Abstract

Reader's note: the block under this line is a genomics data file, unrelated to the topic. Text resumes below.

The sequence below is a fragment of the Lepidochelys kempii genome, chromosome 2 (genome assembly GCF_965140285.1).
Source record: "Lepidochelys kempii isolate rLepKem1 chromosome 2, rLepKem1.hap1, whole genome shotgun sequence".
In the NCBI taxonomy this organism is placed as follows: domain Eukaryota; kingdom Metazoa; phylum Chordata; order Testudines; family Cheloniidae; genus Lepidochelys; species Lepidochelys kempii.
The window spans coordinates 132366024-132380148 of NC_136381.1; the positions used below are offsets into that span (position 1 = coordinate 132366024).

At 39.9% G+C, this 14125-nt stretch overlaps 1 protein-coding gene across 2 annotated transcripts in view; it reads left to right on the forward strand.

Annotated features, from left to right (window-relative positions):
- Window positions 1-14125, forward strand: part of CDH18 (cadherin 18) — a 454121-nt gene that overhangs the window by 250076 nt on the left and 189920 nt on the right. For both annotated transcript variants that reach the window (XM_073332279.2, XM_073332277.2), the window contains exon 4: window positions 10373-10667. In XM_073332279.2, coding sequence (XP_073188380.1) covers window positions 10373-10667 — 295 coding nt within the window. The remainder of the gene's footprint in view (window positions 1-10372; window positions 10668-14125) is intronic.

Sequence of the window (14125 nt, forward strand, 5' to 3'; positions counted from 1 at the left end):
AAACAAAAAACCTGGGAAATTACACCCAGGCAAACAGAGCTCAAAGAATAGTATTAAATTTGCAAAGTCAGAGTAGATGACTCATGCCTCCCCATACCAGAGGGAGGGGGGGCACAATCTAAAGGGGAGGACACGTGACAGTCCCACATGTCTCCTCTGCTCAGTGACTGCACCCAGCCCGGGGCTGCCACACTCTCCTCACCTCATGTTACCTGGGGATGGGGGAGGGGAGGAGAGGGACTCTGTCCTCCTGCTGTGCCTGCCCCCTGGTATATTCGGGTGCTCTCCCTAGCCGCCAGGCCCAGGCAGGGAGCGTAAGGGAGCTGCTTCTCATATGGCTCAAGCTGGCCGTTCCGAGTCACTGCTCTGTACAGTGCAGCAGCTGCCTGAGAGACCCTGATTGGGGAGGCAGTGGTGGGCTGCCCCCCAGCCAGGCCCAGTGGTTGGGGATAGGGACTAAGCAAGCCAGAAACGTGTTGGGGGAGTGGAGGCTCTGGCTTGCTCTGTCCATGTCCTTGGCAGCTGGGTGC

Lithification with related diagenetic phenomena is an important step in a complex transition from living communities to fossil assemblages and a major taphonomic filter distorting the record of past biodiversity. Apart from direct diagenetic culling of fossils, cementation of fossiliferous deposits induces changes in sampling procedures used to extract paleontological data. This study explores the effects of this methodological shift on recorded fine-scale paleoecological patterns by using subfossil mollusk assemblages occurring in the unlithified and recently cemented storm-beach carbonate sands at Sand Dollar Beach, San Salvador Island, Bahamas, which experienced limited diagenetic alteration. Results show that consistent differences in relative abundance patterns of particular taxa can be observed between unlithified and lithified samples due to collection failure. Magnitude of this distortion is controlled in a large part by a degree of transport-related size sorting, with well-sorted assemblages dominated by small gastropods being more affected. This bias, however, is of limited importance and can be mitigated by selective exclusion of the smallest size classes (<5 mm) from the analysis. Moreover, unlithified and poorly lithified deposits record very similar rarefied richness estimates and patterns of diversity partitioning. This contrasts strongly with earlier estimates of lithification-related diversity loss, suggesting greater importance of diagenetic over methodological filters in creating lithification bias observed in the older rock record. Poorly lithified carbonate rocks—present in many late Neogene successions—may yield biodiversity data directly comparable to those recorded by unlithified sediments if careful collecting methods based on bulk samples are employed.

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